The visual stimulus in the spatial attention experiment consisted of six periods, each lasting 500 ms (see Fig. 1A). After a first fixation period (central fixation dot, red, diameter 2 arcmin) a central arrow (dimensions: 3°×1°, white, luminance 384 cd/m2) instructed subjects to covertly shift attention either to the left or right hemifield. This attentional cue was followed by two random dot kinematograms (RDKs) each of which covered a square of 9°×9° and was centered 13° right and left, respectively, of the fixation point. Each RDK consisted of 475 white squares (side length = 0.8 arcmin, lifetime = 500 ms, dot density ∼6 dots/deg2, luminance 384 cd/m2) on a black background (luminance 0.14 cd/m2), all moving incoherently, that is, in all possible directions with a resolution of 1°, at a common speed of 6 deg/s. After the presentation of this first pair of RDKs (prestimulus), a second pair of RDKs, the test stimulus, started , . The properties of the test stimulus were identical to those described for the prestimulus except that a certain percentage of the dot elements moved coherently in the same direction (either up, right, down or left). The percentage of coherently moving dots in an individual trial was chosen equally either from four predefined steps (5%, 20%, 50%, or 100% of all dots) or according to an adaptive staircase procedure . Start level of this procedure was 80% coherence. The change in coherence started with a step of 20% and step size was halved in case the last change had caused convergence toward the 62.5% correct threshold, step size was doubled (if possible) in case the change had led further away from this threshold. The staircase procedure was terminated and started new when the step size had reached a value of 0.02%. Motion coherence was always identical for the two RDKs in a given trial, global motion direction could be the same or different as randomly chosen by the computer. After a subsequent second fixation period, a second arrow indicated for which of the two RDKs subjects had to indicate the direction of coherent motion (four-alternative forced choice). Valid cueing – as defined by congruent orientation of the precue and the postcue – was applied in 80% of trials. In the first variation of this task (Fig. 1A, SN) subjects reported their post-decision certainty by pressing one of four buttons used to signal the perceived motion direction right before. Uniformly, subjects were asked to rate how confident they were in their decision on a scale of 0 – 3 (0 being “I guessed”, 3 “I was sure”, 1 and 2 equally spaced steps of the continuum in between), distributing their responses over the available scaling. 13 of the subjects performed this task, each one completing between 1000 and 1100 single trials.
A, Timing of events for an example spatial attention trial. The test stimulus consisted of two RDKs presented simultaneously left and right of the fixation point (1.5 – 2s), level of motion coherence and direction of global motion (four alternatives) were modulated on a trial-by-trial basis. An arrow before stimulus presentation (0.5 – 1s) indicated which RDK covertly shift attention to, a second arrow after the stimulus (2.5 – 3s) instructed subjects which RDK they actually had to indicate the direction of coherent motion for. Valid cueing - as defined by congruent orientation of the attentional and the instructional cue - was applied in 80% of trials, see dark blue option. Invalid cueing (incongruent arrows, light blue option) was applied in the remaining 20% of trials. Subjects reported perceived motion direction with a first button press and decision certainty with either a second press of the same buttons using four predefined numerical ratings (SN) or of two of the buttons corresponding to a high (10) or low (1) wager (SW). For the separate wagering variation, wager feedback was given via a continuously updated point score adding or subtracting the chosen virtual bet. B–I, Percentage of correct responses or certainty index, respectively, vs. motion coherence for all subjects. Data points show the proportion of correct choices or the certainty index, respectively. Size of the points is scaled pursuant to the number of corresponding trials. Solid curves are logistic fits to the data using a Maximum Likelihood criterion. ** tags p<0.01; *** p<0.001 derived from model comparison statistics using Monte-Carlo simulations of the two respective fits, missing asterisk in h: no significant difference between fits. Spatial attention with numerical certainty ratings: B–E; spatial attention with certainty wager: F–I. B,F compare accuracy for valid and invalid cues. C,G compare certainty for valid and invalid cues. D,H compare accuracy and certainty for valid trials. E,I compare accuracy and certainty for invalid trials.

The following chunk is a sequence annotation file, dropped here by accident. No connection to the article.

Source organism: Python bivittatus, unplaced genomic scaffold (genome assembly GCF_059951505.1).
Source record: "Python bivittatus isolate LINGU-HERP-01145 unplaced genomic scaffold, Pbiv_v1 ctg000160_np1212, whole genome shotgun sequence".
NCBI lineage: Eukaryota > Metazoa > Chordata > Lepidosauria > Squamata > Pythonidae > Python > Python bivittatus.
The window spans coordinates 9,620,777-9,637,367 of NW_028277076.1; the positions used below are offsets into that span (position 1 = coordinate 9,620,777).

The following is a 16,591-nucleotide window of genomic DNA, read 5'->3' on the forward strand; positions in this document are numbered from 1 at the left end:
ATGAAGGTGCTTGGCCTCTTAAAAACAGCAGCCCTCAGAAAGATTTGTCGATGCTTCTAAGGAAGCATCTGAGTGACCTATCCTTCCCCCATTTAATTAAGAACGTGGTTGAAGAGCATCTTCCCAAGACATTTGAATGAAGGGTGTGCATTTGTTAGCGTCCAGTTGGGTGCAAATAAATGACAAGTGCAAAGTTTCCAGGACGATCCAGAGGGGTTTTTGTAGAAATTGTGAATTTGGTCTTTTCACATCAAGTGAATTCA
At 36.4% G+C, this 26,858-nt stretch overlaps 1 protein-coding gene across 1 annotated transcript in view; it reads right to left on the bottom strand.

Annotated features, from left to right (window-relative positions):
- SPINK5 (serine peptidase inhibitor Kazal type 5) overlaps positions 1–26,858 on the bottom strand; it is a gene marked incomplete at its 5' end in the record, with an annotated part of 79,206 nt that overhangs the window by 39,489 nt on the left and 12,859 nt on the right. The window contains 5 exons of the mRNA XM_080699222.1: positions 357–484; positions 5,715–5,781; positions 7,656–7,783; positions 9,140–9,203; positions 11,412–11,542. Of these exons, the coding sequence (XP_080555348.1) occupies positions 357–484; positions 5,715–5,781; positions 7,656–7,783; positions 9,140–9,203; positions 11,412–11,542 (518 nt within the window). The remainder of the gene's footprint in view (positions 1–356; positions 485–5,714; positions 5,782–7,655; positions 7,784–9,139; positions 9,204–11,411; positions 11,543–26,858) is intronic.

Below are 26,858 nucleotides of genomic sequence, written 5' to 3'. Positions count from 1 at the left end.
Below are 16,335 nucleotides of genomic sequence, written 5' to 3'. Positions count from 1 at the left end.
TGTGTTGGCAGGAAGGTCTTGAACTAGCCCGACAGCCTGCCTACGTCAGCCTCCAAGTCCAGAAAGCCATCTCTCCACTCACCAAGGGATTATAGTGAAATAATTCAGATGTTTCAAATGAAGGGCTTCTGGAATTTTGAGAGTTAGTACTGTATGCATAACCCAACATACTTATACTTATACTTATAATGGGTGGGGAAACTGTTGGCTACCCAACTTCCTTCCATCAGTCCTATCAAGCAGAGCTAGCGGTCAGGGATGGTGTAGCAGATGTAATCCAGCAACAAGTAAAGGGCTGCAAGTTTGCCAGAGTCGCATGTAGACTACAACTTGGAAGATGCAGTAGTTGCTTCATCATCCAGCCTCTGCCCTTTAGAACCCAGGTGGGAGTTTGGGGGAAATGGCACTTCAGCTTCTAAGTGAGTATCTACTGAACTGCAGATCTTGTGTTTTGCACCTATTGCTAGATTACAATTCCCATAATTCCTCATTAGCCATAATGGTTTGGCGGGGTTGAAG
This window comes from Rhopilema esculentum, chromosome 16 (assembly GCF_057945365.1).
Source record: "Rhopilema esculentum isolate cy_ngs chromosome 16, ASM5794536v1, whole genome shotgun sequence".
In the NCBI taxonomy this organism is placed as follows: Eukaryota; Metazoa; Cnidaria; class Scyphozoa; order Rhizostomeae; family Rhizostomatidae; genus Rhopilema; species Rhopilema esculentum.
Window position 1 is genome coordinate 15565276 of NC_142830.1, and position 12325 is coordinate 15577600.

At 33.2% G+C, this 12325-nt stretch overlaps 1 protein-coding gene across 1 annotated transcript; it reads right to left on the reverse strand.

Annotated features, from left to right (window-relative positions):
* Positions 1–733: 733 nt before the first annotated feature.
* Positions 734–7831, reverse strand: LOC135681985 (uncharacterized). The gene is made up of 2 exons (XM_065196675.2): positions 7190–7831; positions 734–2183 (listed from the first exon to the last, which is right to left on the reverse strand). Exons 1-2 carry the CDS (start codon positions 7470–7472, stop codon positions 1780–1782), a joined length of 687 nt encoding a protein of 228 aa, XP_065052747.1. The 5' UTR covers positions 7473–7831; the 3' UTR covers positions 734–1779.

In the second variation of this task (Fig. 1A, SW) post-decisional certainty was indicated by means of post-decision wagering . Subjects were instructed to place a wager of either 1 or 10 virtual points by pressing the left (1) or right (10) button on the interface device after their direction choice. They would win or lose this amount depending on whether their first choice was correct or incorrect. Subjects started with an amount of 100 virtual points. Immediate feedback was given after the second button press by showing a central counter (dimensions: 7.5°×6°, white, luminance 384 cd/m2) for 1000 ms. 11 of the subjects performed this task, each one completing between 1000 and 1100 single trials.